(Originally published on Abbott.com)
Corlis Murray's grandfather farmed cotton in Louisiana for most of his life. Though he had just an eighth-grade education, he was quick as ever with numbers – something he passed down to his children and grandchildren.
When his 17-year-old granddaughter, Corlis, mentioned to him in passing one day that she planned to become an engineer, he paused.
"Honey," he said. "Why on earth would you want to drive a train for a living?"
Corlis wasn't talking about trains, of course. She was talking about building things, making things. Everything that exists, after all, she'll tell you, has been engineered.
More than 40 years later and today Corlis is the top engineer at Fortune 150 global healthcare company Abbott. On Oct. 27, 2017, she accepted the Advocating Women in Engineering Award from the Society of Women Engineers for her work on the company's STEM education and recruitment initiatives. The investment in "demystifying" science and engineering for young women and minorities is an investment in the innovators who will create the next generation of breakthrough healthcare products that improve and save lives, she says.
A similar investment was made in her at just 17 when IBM chose her out of her inner-city Dallas class to complete a summer internship. Quitting her $1.76-an-hour job at Jack in the Box may have seemed like a big deal at the time – but the decision changed the trajectory of her life.
"That summer demystified engineering for me," Corlis said. "It's the first time I truly understood what it meant to be an engineer and the impact you could have on people's lives."
Her mentor was an African-American man who taught her primarily how to troubleshoot technical problems on mainframe systems – the brains at the time of a computer's operating system. But he also looked like her, and his example reinforced for her that she, too, could be an engineer if she wanted to.
She wanted to.
The road was not always easy. There were times she was passed up for promotions, only to learn the reason was her ethnicity, or her gender.
"I was just stubborn enough to push past those obstacles," Corlis said. "I wasn't going to let who I was, my gender, or my ZIP code dictate where I ended up in life."
This past year, the Oscar-nominated film Hidden Figures – which tells the story of the African-American women mathematicians who helped successfully launch John Glenn into space as the first American to orbit around the earth – stirred up a nationwide celebration of those who have been "firsts" in their fields.
"It was inspiring to see how many young girls watched the film and the inspiration they, in turn, took away from it," Corlis said. "But it was also somewhat disheartening for me, because there is still, even today, so much work to be done."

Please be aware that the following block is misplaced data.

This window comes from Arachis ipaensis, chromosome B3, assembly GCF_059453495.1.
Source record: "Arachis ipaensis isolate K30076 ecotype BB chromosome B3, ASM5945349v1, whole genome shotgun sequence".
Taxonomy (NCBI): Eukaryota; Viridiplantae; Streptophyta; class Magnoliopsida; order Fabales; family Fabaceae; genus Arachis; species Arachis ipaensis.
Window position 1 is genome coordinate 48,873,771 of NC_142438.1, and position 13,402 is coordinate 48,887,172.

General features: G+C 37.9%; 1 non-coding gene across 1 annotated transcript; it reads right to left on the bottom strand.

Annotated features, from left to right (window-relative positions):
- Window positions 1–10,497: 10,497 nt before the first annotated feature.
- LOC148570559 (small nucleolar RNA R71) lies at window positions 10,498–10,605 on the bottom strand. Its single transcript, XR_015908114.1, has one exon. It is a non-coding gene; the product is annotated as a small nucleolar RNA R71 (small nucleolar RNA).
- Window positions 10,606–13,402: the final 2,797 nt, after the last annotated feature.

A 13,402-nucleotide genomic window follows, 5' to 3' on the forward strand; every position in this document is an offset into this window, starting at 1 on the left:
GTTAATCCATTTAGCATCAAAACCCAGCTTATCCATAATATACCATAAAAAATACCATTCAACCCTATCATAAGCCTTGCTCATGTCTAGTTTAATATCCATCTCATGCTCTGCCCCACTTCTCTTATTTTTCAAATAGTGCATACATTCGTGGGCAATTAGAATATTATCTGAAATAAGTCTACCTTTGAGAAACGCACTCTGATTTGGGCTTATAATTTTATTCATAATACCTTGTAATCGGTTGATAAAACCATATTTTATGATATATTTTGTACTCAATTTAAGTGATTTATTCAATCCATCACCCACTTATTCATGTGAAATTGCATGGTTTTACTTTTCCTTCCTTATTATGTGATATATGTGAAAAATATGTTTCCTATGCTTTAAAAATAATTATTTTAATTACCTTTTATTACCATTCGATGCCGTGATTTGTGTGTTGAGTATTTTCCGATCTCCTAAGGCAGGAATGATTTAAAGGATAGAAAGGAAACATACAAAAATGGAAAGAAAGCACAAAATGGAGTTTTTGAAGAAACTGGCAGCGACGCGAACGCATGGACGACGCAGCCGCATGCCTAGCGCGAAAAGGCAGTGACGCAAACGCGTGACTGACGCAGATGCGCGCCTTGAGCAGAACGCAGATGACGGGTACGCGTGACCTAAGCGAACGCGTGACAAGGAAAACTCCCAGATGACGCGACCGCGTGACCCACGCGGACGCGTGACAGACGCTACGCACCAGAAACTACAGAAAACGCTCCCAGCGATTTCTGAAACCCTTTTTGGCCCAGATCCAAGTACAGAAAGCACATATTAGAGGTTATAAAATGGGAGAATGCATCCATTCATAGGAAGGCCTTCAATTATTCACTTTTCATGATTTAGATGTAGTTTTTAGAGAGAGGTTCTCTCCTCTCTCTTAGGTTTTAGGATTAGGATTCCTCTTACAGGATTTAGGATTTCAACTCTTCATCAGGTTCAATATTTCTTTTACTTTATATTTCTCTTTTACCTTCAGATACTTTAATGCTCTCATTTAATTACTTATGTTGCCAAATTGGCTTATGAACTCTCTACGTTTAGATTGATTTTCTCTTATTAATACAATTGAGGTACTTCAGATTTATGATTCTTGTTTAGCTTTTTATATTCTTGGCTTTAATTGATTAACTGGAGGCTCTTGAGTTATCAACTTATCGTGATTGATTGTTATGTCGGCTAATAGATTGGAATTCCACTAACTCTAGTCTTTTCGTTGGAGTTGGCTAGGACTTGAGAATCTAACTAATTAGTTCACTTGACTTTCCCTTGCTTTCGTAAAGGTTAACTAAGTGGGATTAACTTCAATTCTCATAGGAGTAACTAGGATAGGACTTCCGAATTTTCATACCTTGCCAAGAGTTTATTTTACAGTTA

Only about one out of every seven engineers today is a woman. Less than 4 percent of engineering degrees are awarded to African Americans. And the gap grows the higher you get – for example, just 3 percent of master's degrees in science and engineering go to minority women along with less than 1 percent of doctoral degrees.
A big reason for that is girls don't consider STEM careers viable options – or don't even know what they're all about, because they're seldom exposed to them. Almost 60 percent of girls say they never consider a career in STEM and just 10 percent of girls say their parents would encourage them to think about a career in engineering. With a strong belief that it's important to reach future STEM talent early, six years ago, Corlis worked with Abbott to start a high school internship program.
"You can tell how passionate she is about our success," said Evon Lopez, who landed her first engineering internship at Abbott at just 15 years old. "She makes us want to succeed, and she doesn't take it easy on us. These are hard projects. We're expected at a really young age to learn how to work as professionals and to speak up with our ideas."
Almost 90 students have participated in the program to date and 97 percent go on to pursue a STEM degree or end up in a STEM career. Though there are no admission guidelines on gender or race, based on the schools the students come from, typically about two-thirds of interns are young women and about 60 percent are minorities.
Corlis is also involved in other groups advocating for women and minorities in STEM, including Women Leaders of Abbott, the Black Business Network, and Abbott's other STEM initiatives around the world, which have reached more than 200,000 participants since their inception.
"If I let the odds dictate my future, I certainly wouldn't be doing the work I do today," Corlis said. "It's an honor to work at a company dedicated to both investing in the innovators of tomorrow and inspiring those from diverse backgrounds to both discover and pursue their dreams."